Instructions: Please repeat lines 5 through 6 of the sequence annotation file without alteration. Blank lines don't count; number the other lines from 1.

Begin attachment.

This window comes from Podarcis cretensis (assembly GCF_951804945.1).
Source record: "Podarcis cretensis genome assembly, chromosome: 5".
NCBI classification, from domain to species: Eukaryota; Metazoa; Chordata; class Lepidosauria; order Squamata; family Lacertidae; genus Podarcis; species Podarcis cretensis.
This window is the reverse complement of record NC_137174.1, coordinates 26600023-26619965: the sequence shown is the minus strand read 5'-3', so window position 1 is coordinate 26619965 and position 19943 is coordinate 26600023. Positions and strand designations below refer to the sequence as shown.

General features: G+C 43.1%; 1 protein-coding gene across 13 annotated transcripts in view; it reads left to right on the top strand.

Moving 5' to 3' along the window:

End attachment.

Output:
General features: G+C 43.1%; 1 protein-coding gene across 13 annotated transcripts in view; it reads left to right on the top strand.

Moving 5' to 3' along the window: